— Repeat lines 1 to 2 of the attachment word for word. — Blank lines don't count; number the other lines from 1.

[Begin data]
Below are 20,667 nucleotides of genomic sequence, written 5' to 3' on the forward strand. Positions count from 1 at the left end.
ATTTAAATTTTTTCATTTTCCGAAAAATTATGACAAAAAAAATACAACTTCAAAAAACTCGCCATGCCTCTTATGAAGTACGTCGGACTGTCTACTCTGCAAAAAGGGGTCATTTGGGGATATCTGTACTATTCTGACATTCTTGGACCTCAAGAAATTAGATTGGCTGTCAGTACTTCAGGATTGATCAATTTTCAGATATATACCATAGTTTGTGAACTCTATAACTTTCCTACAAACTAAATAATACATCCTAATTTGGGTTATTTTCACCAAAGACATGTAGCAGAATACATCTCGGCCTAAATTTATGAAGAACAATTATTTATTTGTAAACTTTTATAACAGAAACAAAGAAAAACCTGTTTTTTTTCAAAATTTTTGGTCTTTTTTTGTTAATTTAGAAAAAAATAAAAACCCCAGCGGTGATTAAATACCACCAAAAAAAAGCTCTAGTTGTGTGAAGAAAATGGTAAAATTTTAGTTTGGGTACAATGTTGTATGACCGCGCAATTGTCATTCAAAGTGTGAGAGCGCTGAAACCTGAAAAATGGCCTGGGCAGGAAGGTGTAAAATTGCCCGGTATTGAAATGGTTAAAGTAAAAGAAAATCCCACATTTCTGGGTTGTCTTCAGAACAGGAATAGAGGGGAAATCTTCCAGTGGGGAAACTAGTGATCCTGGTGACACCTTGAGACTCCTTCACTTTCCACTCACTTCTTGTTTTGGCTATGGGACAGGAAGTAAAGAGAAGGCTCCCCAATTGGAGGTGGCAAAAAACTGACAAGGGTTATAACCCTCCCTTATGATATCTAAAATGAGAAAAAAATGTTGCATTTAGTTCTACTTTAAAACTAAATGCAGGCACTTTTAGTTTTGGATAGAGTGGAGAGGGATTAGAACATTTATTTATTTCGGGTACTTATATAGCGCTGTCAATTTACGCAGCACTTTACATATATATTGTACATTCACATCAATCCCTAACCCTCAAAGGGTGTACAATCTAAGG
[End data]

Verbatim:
Below are 20,667 nucleotides of genomic sequence, written 5' to 3' on the forward strand. Positions count from 1 at the left end.
ATTTAAATTTTTTCATTTTCCGAAAAATTATGACAAAAAAAATACAACTTCAAAAAACTCGCCATGCCTCTTATGAAGTACGTCGGACTGTCTACTCTGCAAAAAGGGGTCATTTGGGGATATCTGTACTATTCTGACATTCTTGGACCTCAAGAAATTAGATTGGCTGTCAGTACTTCAGGATTGATCAATTTTCAGATATATACCATAGTTTGTGAACTCTATAACTTTCCTACAAACTAAATAATACATCCTAATTTGGGTTATTTTCACCAAAGACATGTAGCAGAATACATCTCGGCCTAAATTTATGAAGAACAATTATTTATTTGTAAACTTTTATAACAGAAACAAAGAAAAACCTGTTTTTTTTCAAAATTTTTGGTCTTTTTTTGTTAATTTAGAAAAAAATAAAAACCCCAGCGGTGATTAAATACCACCAAAAAAAAGCTCTAGTTGTGTGAAGAAAATGGTAAAATTTTAGTTTGGGTACAATGTTGTATGACCGCGCAATTGTCATTCAAAGTGTGAGAGCGCTGAAACCTGAAAAATGGCCTGGGCAGGAAGGTGTAAAATTGCCCGGTATTGAAATGGTTAAAGTAAAAGAAAATCCCACATTTCTGGGTTGTCTTCAGAACAGGAATAGAGGGGAAATCTTCCAGTGGGGAAACTAGTGATCCTGGTGACACCTTGAGACTCCTTCACTTTCCACTCACTTCTTGTTTTGGCTATGGGACAGGAAGTAAAGAGAAGGCTCCCCAATTGGAGGTGGCAAAAAACTGACAAGGGTTATAACCCTCCCTTATGATATCTAAAATGAGAAAAAAATGTTGCATTTAGTTCTACTTTAAAACTAAATGCAGGCACTTTTAGTTTTGGATAGAGTGGAGAGGGATTAGAACATTTATTTATTTCGGGTACTTATATAGCGCTGTCAATTTACGCAGCACTTTACATATATATTGTACATTCACATCAATCCCTAACCCTCAAAGGGTGTACAATCTAAGG